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AI for Fun & Profit: Using the new Genie Cognitive Computing Platform for P2P Lending


This tutorials uses the recently-released Genie (an acronym for General Evolving Networked Intelligence Engine) platform to learn from P2P (peer-to-peer) loan data. Experts and non-experts alike can leverage Genie to analyze Big Data, recognize objects, events, and patterns, and more.



Data Analysis Platform

Let's jump into finding key indicators in this data set.  Genie's "Information Analyzer" link provides automation that does most of the hard work for us.

Select the target primitives we want processed, and click "Process Kbs".  This will process all the knowledge bases ("KBs") associated with that primitive's Cognitive Processor:

Genie

When the progress bar completes, the reports will appear in the dropdown menu under "Available Reports".  Sticking with "P1", let's review its analysis.

Genie

The report contains 4 sections.  The first section, titled "P1 Vitals" contains an "Information Score" and an "Information Profile":

Genie

The "Information Score" is a quantification of the amount of useful or actionable information in the knowledge bases. (Note that IA's proprietary actional information measure is not the often used Shannon's information value, which is information entropy and is useful only for comparing how much stuff you can push down different communication channels.)

The "Information Profile" illustrates graphically the quality and type of information in the data.

(It turns out that P1's solution contained the highest Information Score.  P2 and P3 had 376.70, P4 had 93.04.)  More about both the Information Score and Information Profile can be found here.

The next two sections provide key indicators resulting in loan paybacks ("10 Most Positive Useful Symbols"),

Genie

and defaults ("10 Most Negative Useful Symbols"),

Genie

as provided by the "affinity" score.  (The "affinity" score is derived directly from each record's utility scores.)

Clearly, a loan grade of "A", FICO scores in the 700s, or short (36 month) loan terms results in the most paybacks.  (Should we only lend to "grade|A" applicants?  We could, but they only come up 0.52% of the time!)

Lastly, look at the "Least Useful Symbols" list.  Here, we see the data that hasn't provided any definitive answers to our question of loan defaults.

Genie

For example, a loan application with the word "community" in the employment title has an equal chance of defaulting as it does being paid off.  Perhaps there haven't been enough examples, yet, to discriminate; there were only 6 samples of it in this data set.

If we're curious about any one of these, we can dig deeper by using the key value pairs separated by "|", called a "door" in our parlance.  For example, let's find out if employment title plays any role in credit risk.  Type (or copy-and-paste) "emp_title" into the "Review by key?" field in the right-hand menu:

Genie

Results for Most Positive and Most Negative now display the set of data with the "emp_title" key.  For example,

Genie

shows that applicants with the "manager" in their title often pay back their loans.

These insights about loan risk enable us to go back and filter out some noise from the original data set, increasing the "signal to noise ratio" ("SNR").

This test used a small percentage of the full data set.  More interesting indicators are revealed using a larger set.  If we only want to find key indicators, then we can skip testing completely.  We can run these reports after training the genie with the data.  (Tip: If you're lazy, set the "Fraction of dataset to reserve for training" to 1, and "Number of times to run the test" to 1.  All the data will be used for training.  After training is completed, go to the "Information Analyzer".)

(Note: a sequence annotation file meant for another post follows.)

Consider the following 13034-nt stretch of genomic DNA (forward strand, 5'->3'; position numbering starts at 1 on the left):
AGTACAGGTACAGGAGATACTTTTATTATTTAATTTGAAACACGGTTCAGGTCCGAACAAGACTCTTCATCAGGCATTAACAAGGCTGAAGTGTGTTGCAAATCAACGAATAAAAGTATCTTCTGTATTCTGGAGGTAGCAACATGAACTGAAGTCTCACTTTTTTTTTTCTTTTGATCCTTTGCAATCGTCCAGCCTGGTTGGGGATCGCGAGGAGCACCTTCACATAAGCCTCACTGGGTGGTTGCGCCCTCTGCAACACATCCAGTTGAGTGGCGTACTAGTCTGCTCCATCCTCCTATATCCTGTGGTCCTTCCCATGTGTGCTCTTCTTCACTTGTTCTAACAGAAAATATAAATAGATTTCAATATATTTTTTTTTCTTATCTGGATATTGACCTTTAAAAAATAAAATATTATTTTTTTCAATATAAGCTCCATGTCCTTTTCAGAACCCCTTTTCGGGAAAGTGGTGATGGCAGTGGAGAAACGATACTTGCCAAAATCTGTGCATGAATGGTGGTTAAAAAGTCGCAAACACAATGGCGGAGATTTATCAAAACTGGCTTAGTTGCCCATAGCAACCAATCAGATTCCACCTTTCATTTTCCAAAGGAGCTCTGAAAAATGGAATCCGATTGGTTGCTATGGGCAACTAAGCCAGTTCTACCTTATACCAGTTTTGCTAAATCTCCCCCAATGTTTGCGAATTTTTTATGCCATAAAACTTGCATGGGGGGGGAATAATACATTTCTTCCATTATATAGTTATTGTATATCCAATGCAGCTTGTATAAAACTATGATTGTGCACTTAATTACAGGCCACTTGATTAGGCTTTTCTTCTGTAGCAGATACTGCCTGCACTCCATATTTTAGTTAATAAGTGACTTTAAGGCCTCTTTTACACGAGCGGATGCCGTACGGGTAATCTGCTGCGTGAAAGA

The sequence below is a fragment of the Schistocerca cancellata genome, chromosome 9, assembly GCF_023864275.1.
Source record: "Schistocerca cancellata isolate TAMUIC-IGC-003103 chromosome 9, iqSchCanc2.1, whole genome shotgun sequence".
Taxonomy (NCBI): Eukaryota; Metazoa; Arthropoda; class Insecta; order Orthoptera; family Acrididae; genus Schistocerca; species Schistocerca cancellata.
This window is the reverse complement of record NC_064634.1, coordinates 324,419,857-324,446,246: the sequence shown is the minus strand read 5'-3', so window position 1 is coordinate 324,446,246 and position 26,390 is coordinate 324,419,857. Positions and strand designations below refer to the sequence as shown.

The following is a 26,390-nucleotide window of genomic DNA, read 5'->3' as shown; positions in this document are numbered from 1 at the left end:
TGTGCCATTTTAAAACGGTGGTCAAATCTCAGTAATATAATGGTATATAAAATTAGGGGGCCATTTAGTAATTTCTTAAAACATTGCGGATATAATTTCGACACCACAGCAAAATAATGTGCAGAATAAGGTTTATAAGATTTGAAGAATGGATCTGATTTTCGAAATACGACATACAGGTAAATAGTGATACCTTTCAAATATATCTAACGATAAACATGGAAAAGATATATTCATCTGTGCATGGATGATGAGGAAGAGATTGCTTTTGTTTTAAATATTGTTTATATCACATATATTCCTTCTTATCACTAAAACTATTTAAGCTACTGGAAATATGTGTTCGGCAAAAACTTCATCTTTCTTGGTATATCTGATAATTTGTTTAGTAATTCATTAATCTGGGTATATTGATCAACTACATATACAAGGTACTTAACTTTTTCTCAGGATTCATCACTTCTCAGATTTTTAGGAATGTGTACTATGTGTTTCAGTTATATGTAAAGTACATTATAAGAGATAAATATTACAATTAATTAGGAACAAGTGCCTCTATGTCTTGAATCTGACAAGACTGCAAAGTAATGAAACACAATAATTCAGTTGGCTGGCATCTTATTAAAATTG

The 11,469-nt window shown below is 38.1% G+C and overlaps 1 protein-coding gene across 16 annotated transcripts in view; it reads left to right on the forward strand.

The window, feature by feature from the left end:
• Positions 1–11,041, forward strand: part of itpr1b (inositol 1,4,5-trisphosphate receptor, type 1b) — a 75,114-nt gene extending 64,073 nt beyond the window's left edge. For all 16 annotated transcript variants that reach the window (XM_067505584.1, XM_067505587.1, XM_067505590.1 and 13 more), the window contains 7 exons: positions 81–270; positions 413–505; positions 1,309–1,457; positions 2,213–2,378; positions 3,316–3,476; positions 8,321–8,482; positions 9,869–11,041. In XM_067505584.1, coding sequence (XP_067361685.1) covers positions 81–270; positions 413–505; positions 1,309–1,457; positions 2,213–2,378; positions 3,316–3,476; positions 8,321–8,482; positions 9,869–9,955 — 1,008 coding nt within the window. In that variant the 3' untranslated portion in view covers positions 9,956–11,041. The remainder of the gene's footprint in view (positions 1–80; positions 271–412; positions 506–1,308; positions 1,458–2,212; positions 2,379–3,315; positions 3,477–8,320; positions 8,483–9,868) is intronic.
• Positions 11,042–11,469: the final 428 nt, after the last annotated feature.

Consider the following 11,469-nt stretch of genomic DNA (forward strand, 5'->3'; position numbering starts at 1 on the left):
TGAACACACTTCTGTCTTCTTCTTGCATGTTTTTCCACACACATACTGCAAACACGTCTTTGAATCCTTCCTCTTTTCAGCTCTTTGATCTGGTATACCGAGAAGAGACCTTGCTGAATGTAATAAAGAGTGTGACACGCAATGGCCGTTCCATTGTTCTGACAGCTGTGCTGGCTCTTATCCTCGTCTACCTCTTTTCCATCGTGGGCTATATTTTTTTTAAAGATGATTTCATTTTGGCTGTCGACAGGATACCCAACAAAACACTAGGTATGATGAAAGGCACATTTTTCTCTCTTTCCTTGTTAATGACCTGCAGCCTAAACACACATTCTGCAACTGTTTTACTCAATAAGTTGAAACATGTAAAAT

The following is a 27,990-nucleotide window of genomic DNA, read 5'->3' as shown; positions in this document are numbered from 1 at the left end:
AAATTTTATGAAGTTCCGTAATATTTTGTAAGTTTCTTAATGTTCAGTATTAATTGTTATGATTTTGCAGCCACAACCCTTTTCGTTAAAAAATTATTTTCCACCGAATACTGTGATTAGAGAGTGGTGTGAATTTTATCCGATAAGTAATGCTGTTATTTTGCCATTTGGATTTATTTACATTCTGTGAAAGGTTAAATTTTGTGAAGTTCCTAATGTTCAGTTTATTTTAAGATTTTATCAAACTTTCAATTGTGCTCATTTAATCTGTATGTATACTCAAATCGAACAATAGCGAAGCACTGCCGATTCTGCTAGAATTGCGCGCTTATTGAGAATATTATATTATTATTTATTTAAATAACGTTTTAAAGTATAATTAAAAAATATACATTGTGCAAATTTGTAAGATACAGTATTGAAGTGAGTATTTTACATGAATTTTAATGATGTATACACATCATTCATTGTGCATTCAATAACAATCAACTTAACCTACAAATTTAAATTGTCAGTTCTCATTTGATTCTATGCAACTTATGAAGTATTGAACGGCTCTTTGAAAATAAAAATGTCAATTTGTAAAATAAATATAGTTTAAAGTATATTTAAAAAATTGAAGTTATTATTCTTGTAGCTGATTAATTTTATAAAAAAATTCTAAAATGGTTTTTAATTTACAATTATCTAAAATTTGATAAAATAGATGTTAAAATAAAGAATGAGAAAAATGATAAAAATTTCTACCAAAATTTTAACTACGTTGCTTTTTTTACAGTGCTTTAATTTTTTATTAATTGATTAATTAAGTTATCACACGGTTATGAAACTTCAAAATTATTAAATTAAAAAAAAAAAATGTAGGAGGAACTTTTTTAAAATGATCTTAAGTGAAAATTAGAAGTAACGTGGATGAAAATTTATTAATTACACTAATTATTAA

Conclusion

Genie's learning is open-ended.  You can always teach it more at anytime without having to re-train it from scratch.  This is extra useful for data sets like Lending Club's that release new data annually.

This genie's genome and test result files are available on GitHub.  At this point, you can experiment and share your own solutions and test results.

In summary, we built and deployed a custom cognitive computer within minutes that analyzed our data and gave us insights into a subject we had no previous knowledge about.  We tested the AI's solutions to pick the ones aligned with our needs.  We used Genie's built-in information analysis to discover key indicators and noise within the data.  Unlike other machine learning solutions, we didn't have to build any models to do this.  We can continue teaching our genie in real-time.  As our environment changes, the genie can adapt by learning or evolving.  Armed with this confidence, we can use this genie to make predictions about loan defaults on new data, either through the Live Interface or the API.

(A special thanks goes to David McGoveran for his review and edits of this article.)

About: Intelligent Artifacts is the creator of Genie a cloud-based or on-premises environment for quickly creating and deploying machine intelligence. Experts and non-experts alike, can point and click their way through creating powerful artificial intelligence agents to conquer any machine learning problem, then use the Genie APIs to interact with their projects. Short on time or bandwidth? Soon developers will have the option to swing by the Genie Bazaar and buy a pre configured and tested Genie, already well on its way to solving many common machine learning problems.

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